Lost in the system’s reinvention, however, were parent and community voices—a loss felt acutely in middle-class enclaves like District 2. Before mayoral control, this district had unparalleled independence. It was the one place in the city where parents could help imagine and create new high schools, triumphs like Millennium and Eleanor Roosevelt. Shorn of access to the honchos who could rein in a rogue principal or get a playground fixed, parents had nursed a sense of grievance long before the combustion of the moment. But the neighborhood school was the last middle-class preserve, and the idea that it couldn’t be counted on seemed the greatest insult of all.
“The chancellor’s idea of equality,” Hemphill said, in a sentiment echoed on the steps of City Hall, “is that middle-class parents should be treated with the same disdain with which poor parents have always been treated.”
Twenty or so years ago, before the dawn of Triburbia, moneyed families in Manhattan were famously small and transient, with a one-child policy that was the envy of Beijing. By the time that child reached 5, or a second was on the way, the move was almost automatic: to cut bait for more space in brownstone Brooklyn or the fabled schools of Hastings or Montclair, New Jersey. In the wake of the mid-seventies fiscal crisis and the white flight that followed, the city abandoned nearly a hundred school buildings that might have come in handy of late.
By the mid-nineties, as crime fell and District 2 schools burnished their reputations under superintendent Anthony Alvarado, parents began to linger. “You get to kindergarten and it’s, ‘Well, I guess we’re going to try it,’ ” says Rebecca Daniels, who grew up in Manhasset and now chairs the district’s Community Education Council. “Then you get to third grade and—‘We’re here, this is great.’ By then you’re in the PTA, and the next thing you know you’re fund-raising for the Little League.”
The changes were cumulative and dramatic. In a 2007 study of 2005 census data, demographer Andrew Beveridge found three transformative facts:
First, Manhattan’s under-5 set had shot up by 32 percent in five years, compared to roughly 4 percent for the population overall.
Second, most of the growth came from white toddlers, up a stunning 40 percent. They outnumbered their black and Latino peers for the first time since Lyndon Johnson ruled the White House.
Third, those 35,000 white toddlers were exceedingly fortunate. Compared with New Yorkers in general, their parents were older (mostly thirtysomethings) and better educated and with a median income of $284,208—89 percent more than the next richest group of white-toddler households, in San Francisco.
(Topping the trend off were the twins and triplets. According to Michele Farinet, the parent coordinator at P.S. 41, sixteen sets of twins entered the school’s kindergarten lottery this year.)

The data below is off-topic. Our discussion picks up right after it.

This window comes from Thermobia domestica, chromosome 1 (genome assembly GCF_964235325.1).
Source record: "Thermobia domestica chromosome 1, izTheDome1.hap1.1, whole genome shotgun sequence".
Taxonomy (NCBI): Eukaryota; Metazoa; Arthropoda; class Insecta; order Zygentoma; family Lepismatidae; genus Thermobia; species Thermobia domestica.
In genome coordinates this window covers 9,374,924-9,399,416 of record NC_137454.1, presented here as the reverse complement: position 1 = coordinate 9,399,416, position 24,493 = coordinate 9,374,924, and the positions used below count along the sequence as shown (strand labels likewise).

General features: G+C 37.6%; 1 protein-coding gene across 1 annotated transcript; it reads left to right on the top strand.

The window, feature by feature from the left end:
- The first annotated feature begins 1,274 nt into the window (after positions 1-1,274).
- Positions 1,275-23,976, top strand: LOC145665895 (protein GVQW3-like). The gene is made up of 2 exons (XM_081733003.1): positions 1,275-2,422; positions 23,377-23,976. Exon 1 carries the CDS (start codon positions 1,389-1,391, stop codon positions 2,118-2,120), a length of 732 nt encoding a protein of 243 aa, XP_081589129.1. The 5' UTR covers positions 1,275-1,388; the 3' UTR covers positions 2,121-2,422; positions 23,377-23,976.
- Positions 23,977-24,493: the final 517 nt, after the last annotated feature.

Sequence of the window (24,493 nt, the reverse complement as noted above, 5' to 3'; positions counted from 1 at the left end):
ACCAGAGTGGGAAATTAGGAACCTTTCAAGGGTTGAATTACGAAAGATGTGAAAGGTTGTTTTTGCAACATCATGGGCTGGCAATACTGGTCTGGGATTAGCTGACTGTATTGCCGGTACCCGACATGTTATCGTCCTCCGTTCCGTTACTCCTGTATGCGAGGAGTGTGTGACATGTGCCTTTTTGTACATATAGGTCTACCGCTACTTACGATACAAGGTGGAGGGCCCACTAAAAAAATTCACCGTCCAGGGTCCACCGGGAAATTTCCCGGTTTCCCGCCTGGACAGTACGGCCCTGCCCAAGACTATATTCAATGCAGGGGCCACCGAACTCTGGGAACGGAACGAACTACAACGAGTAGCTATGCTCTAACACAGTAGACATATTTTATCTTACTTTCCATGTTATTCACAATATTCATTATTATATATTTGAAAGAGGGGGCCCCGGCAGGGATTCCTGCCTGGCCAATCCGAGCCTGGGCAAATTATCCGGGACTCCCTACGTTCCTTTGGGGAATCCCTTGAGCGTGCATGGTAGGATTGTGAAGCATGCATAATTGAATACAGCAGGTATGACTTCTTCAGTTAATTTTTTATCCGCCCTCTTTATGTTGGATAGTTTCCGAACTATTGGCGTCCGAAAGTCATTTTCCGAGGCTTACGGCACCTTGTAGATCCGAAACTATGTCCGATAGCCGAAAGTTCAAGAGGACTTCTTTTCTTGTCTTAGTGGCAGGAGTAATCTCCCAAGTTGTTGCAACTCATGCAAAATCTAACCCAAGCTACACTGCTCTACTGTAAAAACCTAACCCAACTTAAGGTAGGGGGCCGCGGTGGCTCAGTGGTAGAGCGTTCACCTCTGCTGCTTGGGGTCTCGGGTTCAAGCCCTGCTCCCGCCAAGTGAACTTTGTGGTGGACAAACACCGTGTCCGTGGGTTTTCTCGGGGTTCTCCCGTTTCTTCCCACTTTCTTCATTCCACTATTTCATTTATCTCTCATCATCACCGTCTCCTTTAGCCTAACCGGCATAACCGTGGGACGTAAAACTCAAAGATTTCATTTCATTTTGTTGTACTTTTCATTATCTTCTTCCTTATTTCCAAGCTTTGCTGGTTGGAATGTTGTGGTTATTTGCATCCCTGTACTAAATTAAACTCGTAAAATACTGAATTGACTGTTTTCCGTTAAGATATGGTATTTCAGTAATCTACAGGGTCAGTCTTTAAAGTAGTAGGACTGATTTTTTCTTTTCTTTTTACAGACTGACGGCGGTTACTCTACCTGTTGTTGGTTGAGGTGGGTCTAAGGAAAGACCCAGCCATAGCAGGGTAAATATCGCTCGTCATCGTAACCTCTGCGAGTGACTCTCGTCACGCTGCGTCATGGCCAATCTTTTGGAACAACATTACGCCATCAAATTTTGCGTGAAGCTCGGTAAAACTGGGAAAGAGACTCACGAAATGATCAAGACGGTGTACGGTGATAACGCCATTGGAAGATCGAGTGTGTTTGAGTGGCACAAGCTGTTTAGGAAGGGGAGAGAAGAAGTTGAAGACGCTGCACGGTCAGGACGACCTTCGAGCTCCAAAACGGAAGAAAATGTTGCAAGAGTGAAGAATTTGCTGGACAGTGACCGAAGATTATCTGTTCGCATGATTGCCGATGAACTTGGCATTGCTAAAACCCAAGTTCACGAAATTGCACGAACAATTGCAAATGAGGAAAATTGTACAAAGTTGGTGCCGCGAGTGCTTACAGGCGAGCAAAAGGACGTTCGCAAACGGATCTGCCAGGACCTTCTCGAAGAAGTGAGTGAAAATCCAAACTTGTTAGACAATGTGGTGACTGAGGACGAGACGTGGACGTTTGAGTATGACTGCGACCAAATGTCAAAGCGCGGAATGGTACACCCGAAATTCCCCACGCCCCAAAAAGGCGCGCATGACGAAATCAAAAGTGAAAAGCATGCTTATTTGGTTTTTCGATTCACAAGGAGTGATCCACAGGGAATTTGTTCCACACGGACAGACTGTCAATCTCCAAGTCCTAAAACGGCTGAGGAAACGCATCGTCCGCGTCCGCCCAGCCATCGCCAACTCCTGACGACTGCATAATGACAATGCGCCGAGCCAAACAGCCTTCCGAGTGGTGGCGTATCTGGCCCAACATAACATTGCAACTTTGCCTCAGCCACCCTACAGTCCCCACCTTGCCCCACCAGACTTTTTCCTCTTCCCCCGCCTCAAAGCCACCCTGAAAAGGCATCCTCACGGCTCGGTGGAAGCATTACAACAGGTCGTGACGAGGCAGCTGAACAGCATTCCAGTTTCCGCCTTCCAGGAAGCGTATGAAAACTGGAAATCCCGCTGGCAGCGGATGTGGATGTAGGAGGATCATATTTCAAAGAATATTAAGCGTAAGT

Growth is not spontaneous; a city must build it before they will come. When Bloomberg promised to reinvent downtown, and by extension the rest of New York, after 9/11, he stoked residential development with an array of tax breaks. Unlike the towers of old, the buildings that sprang up weren’t marketed as pieds-à-terre for Port Washington sophisticates or glam toeholds for junior execs. In a borough once synonymous with the studio apartment, the new Manhattan properties featured three and four bedrooms, plus the signature millennial amenity: the building playroom.
In 2007, the Department of Buildings issued permits for 31,918 units, a 35-year high-water mark. By the most conservative estimate, that year’s activity alone brought hundreds of millions of dollars into the city coffers in closing taxes, much of it from buyers lured by strong public schools. But a disconnect yawned between development and the children it engendered. The crux of it, says Beveridge, is revealed in PlaNYC 2030, the mayor’s blueprint for a livable city of 9 million people—who, it should be noted, will be making lots more kindergartners. The document called for parkland within ten minutes of each New Yorker and a local war on global warming, but spent less than a sentence on the DOE’s capacity needs. “School construction is not part of the plan—full stop,” Beveridge says. “They plan all the other infrastructure, but they don’t worry about the schools.”
Bloomberg had fashioned a city of cranes and baby strollers, but only the cranes fell into his field of sight. “The city booked the revenue,” says Eric Greenleaf, the chair of P.S. 234’s PTA overcrowding committee, “but it didn’t book the cost.”
The surging tide of toddlers wouldn’t have surprised anyone caught in Maclaren gridlock at Bloomingdale’s or the lines at the Bleecker Playground swings. But someone apparently forgot to tell the Department of Education and the School Construction Authority.
It was hard to fathom how Klein’s brain trust could have been so Van Winkled to the emergence of family-style Manhattan. The Buildings Department sits around the corner from the DOE’s home at the Tweed Courthouse. Both report directly to Bloomberg, who is nothing if not nimble and decisive. And yet the left hand had no truck with the right—here was mayoral control without the control.
An explanation might lie at the very hypercentralized heart of the Bloomberg-Klein regime. By gutting the “bureaucratic dinosaurs” of the community school districts and their seasoned apparatchiks, the chancellor lost his middle management in the field. There was no one to notice the sudden glut of maternity stores in the Village—or to see where a new school might be needed most or how soon. Klein’s lieutenants were like air travelers peering down at Ferraris that seemed to inch along; they were poor judges of velocity.